This is the cringeworthy moment the new rugby league commissioner, Peter Beattie, confused a Barcelona FC supporter for a Newcastle Knights fan.
The former Queensland Premier suffered the embarrassing gaffe when he appeared on the Today show to discuss the Commonwealth Games on Monday morning.
Pulling a nearby soccer fan on camera, the new Australian Rugby League (ARL) commissioner wrongly identified the boy’s soccer jersey for that of the Newcastle Knights.
This is the cringeworthy moment the new rugby league commissioner, Peter Beattie, confused a young Barcelona FC supporter for a Newcastle Knights fan
‘You’re obviously a Knights supporter… good on you son,’ Beattie said to the youngster.
Speaking from the newsroom in Sydney, Today host Karl Stefanovic tried to correct the former politician.
‘No, looks like Knights, but I think that’s a soccer team in Barcelona,’ Stefanovic said.
Stefanovic went on to make fun of the new ARL Commission chairman saying: ‘Peter Beattie is on top of sports, let me tell you’.
Beattie appeared unaware of his mistake, and more interested in getting the boy acquainted with Stefanovic.
‘Hello Karl, he likes you,’ Beattie said while grinning at the camera.
Beattie appeared to miss the Qatar Airways sponsorship splashed across the jersey and the Barcelona logo sewed on, seeing only the similar colour scheme.
Stefanovic went on to make fun of the new ARL Commission chairman saying: ‘Peter Beattie is on top of sports, let me tell you’
Beattie started his new role as ARL commissioner in August last year, taking over from predecessor John Grant.
Beattie said his experience in the Labor Party prepared him for the new role in rugby league politics.
Appearing to take a dig at the Labor Party, he said: ‘There’s politics in every endeavour and you don’t get anything tougher than Labor politics – it doesn’t matter what else any politics throws at me’.
Beattie’s Monday morning gaffe comes a month after he failed to identify NRL side, the Cronulla Sharks.
In an interview with Phil Gould, Beattie was asked if the Sutherland Shire team was called the ‘Cronulla Hawks, Cronulla Seagulls or the Cronulla Sharks’.
The former politician stumbled over his answer before admitting he was unable to answer.
Peter Beattie pictured with Sharks coach Shane Flanagan on the night of the blunder
‘I’ll be honest, I wouldn’t have a bloody clue… it’s got to be Cronulla of some kind. It’s too bloody hard that’s too difficult,’ he said.
Taking to social media the following day, Beattie apologised for his blunder and cited nerves for the oversight.
‘Yes I stuffed up the answer; just nervous in front of the great Phil Gould. Yeah I’m human. I had a mental blank,’ he said.
‘The price of doing the NRL and the Commonwealth Games at the same time.’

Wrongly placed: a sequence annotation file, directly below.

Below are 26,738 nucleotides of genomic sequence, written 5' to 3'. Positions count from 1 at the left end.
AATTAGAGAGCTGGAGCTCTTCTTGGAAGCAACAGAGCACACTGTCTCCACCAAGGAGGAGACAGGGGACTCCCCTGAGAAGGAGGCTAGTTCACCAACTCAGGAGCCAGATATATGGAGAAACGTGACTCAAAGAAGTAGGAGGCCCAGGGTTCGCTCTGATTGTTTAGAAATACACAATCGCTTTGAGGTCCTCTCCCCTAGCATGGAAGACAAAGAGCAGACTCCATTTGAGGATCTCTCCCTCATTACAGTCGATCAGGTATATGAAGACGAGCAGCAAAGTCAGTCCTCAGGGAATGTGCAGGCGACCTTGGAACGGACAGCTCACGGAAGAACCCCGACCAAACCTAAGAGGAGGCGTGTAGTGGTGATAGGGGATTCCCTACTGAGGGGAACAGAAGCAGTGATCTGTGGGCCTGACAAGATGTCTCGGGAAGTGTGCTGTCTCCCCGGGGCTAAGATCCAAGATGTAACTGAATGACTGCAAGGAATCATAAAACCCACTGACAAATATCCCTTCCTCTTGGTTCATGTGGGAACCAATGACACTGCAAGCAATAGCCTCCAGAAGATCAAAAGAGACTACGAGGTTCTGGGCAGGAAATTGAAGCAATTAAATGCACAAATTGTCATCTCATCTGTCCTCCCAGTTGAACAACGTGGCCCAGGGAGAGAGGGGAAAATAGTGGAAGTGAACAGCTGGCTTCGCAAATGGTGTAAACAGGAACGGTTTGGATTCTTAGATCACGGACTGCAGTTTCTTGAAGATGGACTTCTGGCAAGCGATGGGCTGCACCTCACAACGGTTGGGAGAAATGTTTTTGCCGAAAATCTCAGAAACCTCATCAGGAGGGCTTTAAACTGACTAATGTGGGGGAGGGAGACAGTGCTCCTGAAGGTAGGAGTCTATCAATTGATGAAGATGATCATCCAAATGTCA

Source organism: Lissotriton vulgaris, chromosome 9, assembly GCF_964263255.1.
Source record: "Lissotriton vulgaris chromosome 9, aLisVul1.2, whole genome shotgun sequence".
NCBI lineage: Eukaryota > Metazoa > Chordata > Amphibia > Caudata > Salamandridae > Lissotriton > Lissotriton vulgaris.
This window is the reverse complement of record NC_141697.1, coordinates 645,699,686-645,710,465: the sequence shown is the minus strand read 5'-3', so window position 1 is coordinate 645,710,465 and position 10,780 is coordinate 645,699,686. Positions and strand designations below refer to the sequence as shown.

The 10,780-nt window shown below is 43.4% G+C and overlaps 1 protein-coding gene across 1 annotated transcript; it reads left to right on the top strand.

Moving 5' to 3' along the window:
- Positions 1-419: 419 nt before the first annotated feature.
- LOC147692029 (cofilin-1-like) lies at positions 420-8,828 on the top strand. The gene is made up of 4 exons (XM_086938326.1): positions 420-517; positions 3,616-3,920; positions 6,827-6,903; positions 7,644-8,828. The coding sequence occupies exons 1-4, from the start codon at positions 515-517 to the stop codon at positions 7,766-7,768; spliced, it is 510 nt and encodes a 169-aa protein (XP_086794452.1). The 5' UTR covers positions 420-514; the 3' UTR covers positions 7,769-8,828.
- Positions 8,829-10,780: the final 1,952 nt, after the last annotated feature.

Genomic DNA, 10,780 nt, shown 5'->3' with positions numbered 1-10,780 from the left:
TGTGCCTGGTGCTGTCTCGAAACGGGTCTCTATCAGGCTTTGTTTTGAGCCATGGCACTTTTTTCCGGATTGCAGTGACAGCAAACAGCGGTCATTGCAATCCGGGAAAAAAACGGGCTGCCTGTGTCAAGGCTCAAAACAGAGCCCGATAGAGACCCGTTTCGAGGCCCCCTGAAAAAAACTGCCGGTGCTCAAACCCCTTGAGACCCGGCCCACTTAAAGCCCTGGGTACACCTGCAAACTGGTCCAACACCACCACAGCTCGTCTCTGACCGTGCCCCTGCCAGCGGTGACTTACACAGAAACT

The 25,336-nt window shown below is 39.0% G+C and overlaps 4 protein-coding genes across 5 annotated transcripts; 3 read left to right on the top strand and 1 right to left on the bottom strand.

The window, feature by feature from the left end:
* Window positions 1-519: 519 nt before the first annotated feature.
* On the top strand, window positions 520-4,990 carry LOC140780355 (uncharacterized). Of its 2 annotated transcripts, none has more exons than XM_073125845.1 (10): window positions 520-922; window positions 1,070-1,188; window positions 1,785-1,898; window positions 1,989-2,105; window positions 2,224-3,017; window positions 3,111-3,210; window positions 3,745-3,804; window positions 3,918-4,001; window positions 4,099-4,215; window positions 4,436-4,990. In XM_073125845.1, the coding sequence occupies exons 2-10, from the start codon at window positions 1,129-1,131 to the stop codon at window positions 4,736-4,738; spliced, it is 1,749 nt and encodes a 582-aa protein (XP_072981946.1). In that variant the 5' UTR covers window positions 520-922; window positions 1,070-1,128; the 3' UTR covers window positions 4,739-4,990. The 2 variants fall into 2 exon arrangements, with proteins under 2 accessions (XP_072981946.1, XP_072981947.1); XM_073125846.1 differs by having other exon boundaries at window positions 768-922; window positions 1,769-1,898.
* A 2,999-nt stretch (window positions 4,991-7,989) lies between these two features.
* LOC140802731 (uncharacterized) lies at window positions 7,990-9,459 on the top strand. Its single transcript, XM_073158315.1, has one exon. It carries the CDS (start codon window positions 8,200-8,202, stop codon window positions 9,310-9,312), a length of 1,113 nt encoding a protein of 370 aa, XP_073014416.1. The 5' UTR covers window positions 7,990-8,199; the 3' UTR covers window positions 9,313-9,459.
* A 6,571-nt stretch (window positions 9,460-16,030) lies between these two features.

Taking to social media the following day, Beattie apologised for his blunder and cited nerves for the oversight
Speaking to Mr Beattie (pictured) as fallout from the disappointing closing ceremony continued, Koch demanded to know what went wrong
The interview came as Channel Seven Sunrise host David Koch slammed the Commonwealth Games boss over the event’s shocking closing ceremony.
Organisers were under fire over the Sunday night event, which robbed viewers of the chance to see the athletes arrive, including flag bearer Kurt Fearnley.
Speaking to Beattie as fallout from the disappointing closing ceremony continued, Koch demanded to know what went wrong.
‘It was such a magnificent Games, how can you stuff up the closing ceremony?’ Koch asked the former Queensland premier.
‘Every other closing ceremony the athletes have been involved, they are the star of the show. It seems like it was put together by some arty-farty entertainment director.’
Sunrise host David Koch (pictured, left) has slammed Gold Coast Commonwealth Games boss Peter Beattie (pictured, right) over the event’s shocking closing ceremony
Beattie responded by admitting the organisers ‘got it wrong’, but came up with a bizarre justification for the decision.
‘We were concerned about athletes’ welfare, one of the problems is when you’ve got thousands of athletes, where do you put them?’ he said.
‘This decision to bring the athletes into the stadium before the broadcast was operationally driven given there were restrictions on being able to keep the athletes waiting in comfort.
‘We got that wrong.
‘The speeches were too many and too long. I was part of that and I acknowledge it. Again, we got that wrong.’
Mr Beattie also apologised on social media, saying on Twitter: ‘We wanted athletes to be part of and enjoy the Closing Ceremony (pictured)